Enhanced collaboration capabilities—particularly the sharing of lesson plans—were also at the heart of a culture-changing simultaneous rollout of a new curriculum and a new lesson- planning approach at the Acadia Parish School District.
One state over in Crowley, LA, Acadia Parish is smaller than Amarillo, composed of 27 schools and about 700 teachers. But it is no less techsavvy.“We don’t like to be onthe bleeding edge,” says Acadia’stechnology facilitator JillDoga, “but we’re real comfortable on the cutting edge.”
Two years ago, Acadia’s superintendent, John Bourque, and Margaret Jones, the district’s executive director of curriculum and instruction, attended a product demonstration by neighboring Vermilion Parish Schools. The demo involved a webbased lesson-planning application from a New Jersey startup called OnCourse Systems for Education. The OnCourse Lesson Planner, the company’s flagship product, is delivered via an application service provider (ASP) model. The tool and the data it generates are stored on the vendor’s servers and can be accessed by any computer running a standard web browser.
Won over by the demo, Acadia Parish launched a threeschool pilot of the OnCourse Lesson Planner in January 2005, giving the product a test run in an elementary school, a middle school, and a high school. “We wanted to work with administrators and teachers before we made a districtwide investment,” Doga says.
“Teachers have been organizing their lessons on paperfor hundreds of years,” says Christian Contini, OnCourse’s COO and co-founder. “For the past 10 to 15 years, they’ve been using computers to plan their lessons, mainly Word and Excel. These are great programs, but they’re not lesson planners. They force teachers to struggle with features they don’t need, and to print and e-mail their lessons—and they hate that. I know: I’m married to a teacher.” (Contini’s wife, Nikole, teaches sixth grade.)
The OnCourse planner automates much of the lesson-planning process with online templates. It’s also designed to allow teachers to copy and paste lessons from week to week, or year to year, and to share them throughout a school or across a district. Teachers, principals, and other administrators can review and react to these plans online. Bourque was struck by this capability and its potential to facilitate collaboration among faculty members.
Though the company’s original goal was simply to put the lesson-planning process online, Bourque’s insight proved to be on target, as the posting and sharing of lesson plans soon emerged as a most appealing benefit to Acadia educators.“Teachers and administrators were telling us there’s all thisincredibly valuable data just sitting there in stacks of paperson teachers’ desks,” Contini says. “Those plans should bereportable and they should be shared. So the product evolvedfrom a tool for individual teachers to a schoolwide tool forlesson-plan sharing.”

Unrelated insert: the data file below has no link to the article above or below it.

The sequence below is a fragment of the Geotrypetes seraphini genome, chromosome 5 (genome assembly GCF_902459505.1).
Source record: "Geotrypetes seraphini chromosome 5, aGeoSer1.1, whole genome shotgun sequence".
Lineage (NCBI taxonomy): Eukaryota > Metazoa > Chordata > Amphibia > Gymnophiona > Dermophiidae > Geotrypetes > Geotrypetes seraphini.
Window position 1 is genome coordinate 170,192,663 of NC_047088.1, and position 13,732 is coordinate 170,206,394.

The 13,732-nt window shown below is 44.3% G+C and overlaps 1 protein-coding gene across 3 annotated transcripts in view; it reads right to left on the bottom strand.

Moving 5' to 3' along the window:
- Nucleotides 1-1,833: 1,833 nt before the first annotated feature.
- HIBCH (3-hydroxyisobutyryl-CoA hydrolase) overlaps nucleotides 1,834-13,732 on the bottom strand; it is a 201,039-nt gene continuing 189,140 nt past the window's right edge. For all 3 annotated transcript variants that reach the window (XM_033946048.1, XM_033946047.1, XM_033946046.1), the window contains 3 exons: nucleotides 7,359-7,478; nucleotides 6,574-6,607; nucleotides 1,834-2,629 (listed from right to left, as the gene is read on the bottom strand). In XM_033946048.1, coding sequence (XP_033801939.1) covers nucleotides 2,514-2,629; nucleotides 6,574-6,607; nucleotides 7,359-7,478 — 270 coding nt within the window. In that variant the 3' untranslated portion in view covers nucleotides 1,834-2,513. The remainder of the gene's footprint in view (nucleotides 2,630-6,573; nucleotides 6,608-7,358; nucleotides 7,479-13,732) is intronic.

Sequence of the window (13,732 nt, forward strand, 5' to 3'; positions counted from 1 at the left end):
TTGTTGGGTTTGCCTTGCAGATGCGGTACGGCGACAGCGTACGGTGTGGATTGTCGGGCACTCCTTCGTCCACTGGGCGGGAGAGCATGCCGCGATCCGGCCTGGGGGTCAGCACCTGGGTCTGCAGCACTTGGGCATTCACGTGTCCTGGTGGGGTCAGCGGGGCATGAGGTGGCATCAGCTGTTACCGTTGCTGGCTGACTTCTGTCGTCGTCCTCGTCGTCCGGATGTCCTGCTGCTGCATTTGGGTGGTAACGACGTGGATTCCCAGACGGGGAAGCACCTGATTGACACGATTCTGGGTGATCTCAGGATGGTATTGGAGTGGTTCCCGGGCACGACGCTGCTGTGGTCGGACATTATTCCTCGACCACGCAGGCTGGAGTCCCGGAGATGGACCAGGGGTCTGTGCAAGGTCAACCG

“The teachers can follow the curriculum without having to consult a stack of three-ring binders,” Doga says. The program provides a natural way for teachers to communicate and share their lesson plans without needing to make photocopies, explains Doga. The ability to share best practices extends even to neighboring districts, which is particularly valuable for teachers in smaller schools, where there may be only one teacher in each grade.
Lesson plans are stored online for about five years, Doga says, affording teachers an easily available reference for looking back on how their plans have evolved and maybe finding something they can use again today. Teachers can log on and look up, say, last year’s plan, and adjust it to the needs of the new year. Or they can lift good ideas from other teachers’ plans. “They’re not always reinventing the wheel,” Doga says. “They can do searches—even searches for the peoplethey have shared lessons with.”
Along with the lesson-sharing, data-accessing features, the OnCourse Lesson Planner provides a level of accountability that was attractive to Acadia leaders. Comprehensive Curriculum outlines grade-level expectations for every discipline, and even provides specific lessons for teachers to use in the classroom. Working with OnCourse, Doga and her IT team implemented data sets that would enable teachers to map lessons directly to state standards with just a few mouse clicks.
“Teachers are accountable for teaching certain concepts and grade levels,” Doga says. “What’s so good about OnCourse is that those curriculum pieces are listed, and the teacher just clicks on them and they link to their lesson plan.”
Doga adds that the district intends to encourage teachers to take advantage of the OnCourse planner’s website capability, which facilitates the creation and maintenance of classroom web pages. Now that all of the district’s lesson plans have been uploaded to the system, and virtually all of the users are trained, Doga says the district plans to explore additional reporting and analysis capabilities within the tool.
According to Bourque, some of the teachers in Acadia Parish were apprehensive initially about the idea of having their plans so easily accessible to school and district administrators. And Doga admits that the district expects the OnCourse tools to help maintain a level of control and consistency. But Acadia also wants to promote and support innovation. The lesson-sharing capabilities allow the district to promote best practices, she says, while leaving the door open for innovative ideas.
“On one level, this is all about facilitating deeper collaboration on curriculum issues,” she says. “But it’s also about efficiencies. No one wants to pull teachers out of classrooms for development meetings. Now we’re getting much more input from teachers, because they can offer it anywhere, anytime. And we are getting better buy-in, because everyone is on the same page.”
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John K. Waters is a freelance writer based in Palo Alto, CA.
This article originally appeared in the 03/01/2007 issue of THE Journal.